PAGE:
Checklist for fire-wise construction in urban wooded areas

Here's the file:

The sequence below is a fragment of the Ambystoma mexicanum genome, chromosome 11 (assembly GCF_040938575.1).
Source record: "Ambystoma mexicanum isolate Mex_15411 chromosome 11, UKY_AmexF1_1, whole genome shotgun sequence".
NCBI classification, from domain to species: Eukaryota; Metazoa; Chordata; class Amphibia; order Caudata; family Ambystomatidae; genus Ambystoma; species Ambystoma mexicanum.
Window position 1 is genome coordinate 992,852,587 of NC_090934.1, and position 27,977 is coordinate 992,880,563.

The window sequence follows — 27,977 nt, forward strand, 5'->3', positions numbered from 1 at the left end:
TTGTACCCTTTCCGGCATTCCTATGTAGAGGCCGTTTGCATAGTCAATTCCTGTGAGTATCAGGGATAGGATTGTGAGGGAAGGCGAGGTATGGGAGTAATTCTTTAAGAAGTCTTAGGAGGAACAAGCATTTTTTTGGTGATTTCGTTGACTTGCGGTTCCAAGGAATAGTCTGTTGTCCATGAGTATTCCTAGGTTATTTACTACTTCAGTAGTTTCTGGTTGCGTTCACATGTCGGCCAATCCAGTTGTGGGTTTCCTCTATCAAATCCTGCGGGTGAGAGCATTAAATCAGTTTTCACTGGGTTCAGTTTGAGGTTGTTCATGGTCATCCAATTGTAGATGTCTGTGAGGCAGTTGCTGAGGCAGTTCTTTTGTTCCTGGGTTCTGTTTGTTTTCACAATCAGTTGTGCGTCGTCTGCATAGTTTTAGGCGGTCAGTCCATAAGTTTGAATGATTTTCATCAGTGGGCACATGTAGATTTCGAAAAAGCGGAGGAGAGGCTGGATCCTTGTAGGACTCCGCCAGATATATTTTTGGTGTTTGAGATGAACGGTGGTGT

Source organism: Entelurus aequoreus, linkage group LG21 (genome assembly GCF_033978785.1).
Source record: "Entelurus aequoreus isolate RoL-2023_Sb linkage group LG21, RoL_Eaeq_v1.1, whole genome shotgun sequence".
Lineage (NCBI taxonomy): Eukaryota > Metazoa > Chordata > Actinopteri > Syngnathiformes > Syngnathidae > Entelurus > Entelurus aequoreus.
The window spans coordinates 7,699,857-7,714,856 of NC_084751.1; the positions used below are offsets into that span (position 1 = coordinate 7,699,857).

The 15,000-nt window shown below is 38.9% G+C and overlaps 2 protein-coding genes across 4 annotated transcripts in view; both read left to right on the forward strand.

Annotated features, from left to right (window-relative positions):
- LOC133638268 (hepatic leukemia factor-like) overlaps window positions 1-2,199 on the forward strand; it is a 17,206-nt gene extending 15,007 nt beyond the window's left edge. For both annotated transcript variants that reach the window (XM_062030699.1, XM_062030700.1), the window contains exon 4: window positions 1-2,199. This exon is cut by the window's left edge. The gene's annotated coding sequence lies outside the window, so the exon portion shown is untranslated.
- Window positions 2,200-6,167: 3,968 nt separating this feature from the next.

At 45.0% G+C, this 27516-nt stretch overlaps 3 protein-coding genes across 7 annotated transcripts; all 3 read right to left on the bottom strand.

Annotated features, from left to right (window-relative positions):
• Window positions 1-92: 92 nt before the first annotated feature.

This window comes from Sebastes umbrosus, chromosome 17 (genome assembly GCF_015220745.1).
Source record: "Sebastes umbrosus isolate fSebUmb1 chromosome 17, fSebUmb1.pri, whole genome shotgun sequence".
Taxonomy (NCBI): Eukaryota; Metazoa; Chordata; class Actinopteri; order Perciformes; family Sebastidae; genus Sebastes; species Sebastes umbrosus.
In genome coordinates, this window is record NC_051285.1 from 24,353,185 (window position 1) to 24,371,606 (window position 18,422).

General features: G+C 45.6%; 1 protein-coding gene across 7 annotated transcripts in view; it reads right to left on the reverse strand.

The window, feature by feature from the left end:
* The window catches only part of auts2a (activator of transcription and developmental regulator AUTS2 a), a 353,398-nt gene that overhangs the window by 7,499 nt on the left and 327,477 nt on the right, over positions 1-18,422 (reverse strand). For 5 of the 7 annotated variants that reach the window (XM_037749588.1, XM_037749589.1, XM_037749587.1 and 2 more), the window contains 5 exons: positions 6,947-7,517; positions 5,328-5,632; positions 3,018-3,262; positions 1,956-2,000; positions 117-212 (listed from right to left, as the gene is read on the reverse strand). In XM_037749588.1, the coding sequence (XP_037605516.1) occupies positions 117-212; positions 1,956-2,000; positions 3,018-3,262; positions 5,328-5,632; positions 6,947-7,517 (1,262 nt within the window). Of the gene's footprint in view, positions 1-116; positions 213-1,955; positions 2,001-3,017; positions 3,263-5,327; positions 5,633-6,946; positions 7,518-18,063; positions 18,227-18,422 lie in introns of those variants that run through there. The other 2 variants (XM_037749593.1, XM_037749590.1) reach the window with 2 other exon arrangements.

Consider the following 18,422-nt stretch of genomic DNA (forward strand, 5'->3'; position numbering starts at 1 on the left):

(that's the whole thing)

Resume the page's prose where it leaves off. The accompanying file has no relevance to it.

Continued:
Editor’s Note: This article is the last in a four-part series.Are you thinking about or in the process of building a home in an urban wooded setting?If so, this article may give you some tips on how to construct your home and where to position it on your property so both you and it will survive a wildland fire.The following is a fire-wise-construction checklist:When constructing, renovating, or adding to a fire-wise home, choose a fire-wise location, design and build a fire-wise structure, and employ fire-wise landscaping and maintenance.To select a fire-wise location, observe the slope of terrain; be sure to build on the most level portion of the land, since fire spreads rapidly, even on minor slopes.Set your single-story structure at least 30 feet back from any ridge or cliff; increase distance if your home will be higher than one story.In designing and building your fire-wise structure, remember that the primary goals are fuel and exposure reduction. To this end: -Use construction materials that are fire-resistant or non-combustible whenever possible.-For roof construction, consider using materials such as Class-A asphalt shingles, slate or clay tile, metal, cement and concrete products, or terra-cotta tiles.-Constructing a fire-resistant sub-roof can add protection, as well.-On exterior wall cladding, fire-resistive materials such as stucco or masonry are much better than vinyl, which can soften and melt.-Consider both size and materials for windows; smaller panes hold up better in their frames than larger ones; double pane glass and tempered glass are more effective than single pane glass; plastic skylights can melt.-Cover windows and skylights with non-flammable screening shutters.-To prevent sparks from entering your home though vents, cover exterior attic and underfloor vents with wire mesh no larger than 1/8 inch; make sure undereave and soffit vents are closer to the roof line than the wall; and box in eaves, but provide adequate ventilation to prevent condensation.-Include a driveway that is wide enough – 12 feet wide with a vertical clearance of 15 feet and a slope that is less than 12 percent – to provide easy access for fire engines. The driveway and access roads should be well-maintained, clearly marked, and include ample turnaround space near the house. Also consider access to water supply, if possible. -Provide at least two ground level doors for safety exits and at least two means of escape – either a door or window – in each room, so that everyone has a way out.-Keep gutters, eaves, and roof clear of leaves and other debris.-Make an occasional inspection of your home, looking for deterioration such as breaks and spaces between roof tiles, warping wood, or cracks and crevices in the structure. -Also, inspect your property, clearing dead wood and dense vegetation from at least 30 feet from your house, and moving firewood away from the house or attachments, like fences or decks.Any structure attached to the house, such as decks, porches, fences, and outbuildings should be considered part of the house. These structures can act as fuses or fuel bridges, particularly if constructed from flammable materials; therefore, consider the following:-If you wish to attach an all-wood fence to your home, use masonry or metal as a protective barrier between the fence and house.-Use non-flammable metal when constructing a trellis and cover with high-moisture, non-flammable vegetation.-Prevent combustible materials and debris from accumulating beneath patio deck or elevated porches; screen under or box in areas below ground line with wire mesh no larger than 1/8 of an inch.-Make sure an elevated wooden deck is not located at the top of a hill where it will be in direct line of a fire moving up slope; consider a terrace instead.A good reference book on this topic is “Firewise Construction Design and Materials,” by Peter Slack, you can get a copy by contacting the Colorado State Forest Service in Grand Junction at 1-970-248-7325.If you have questions, call your local fire protection agency or Ron Biggers, fire protection analyst for the Glenwood Springs Fire Department, at 928-6033.
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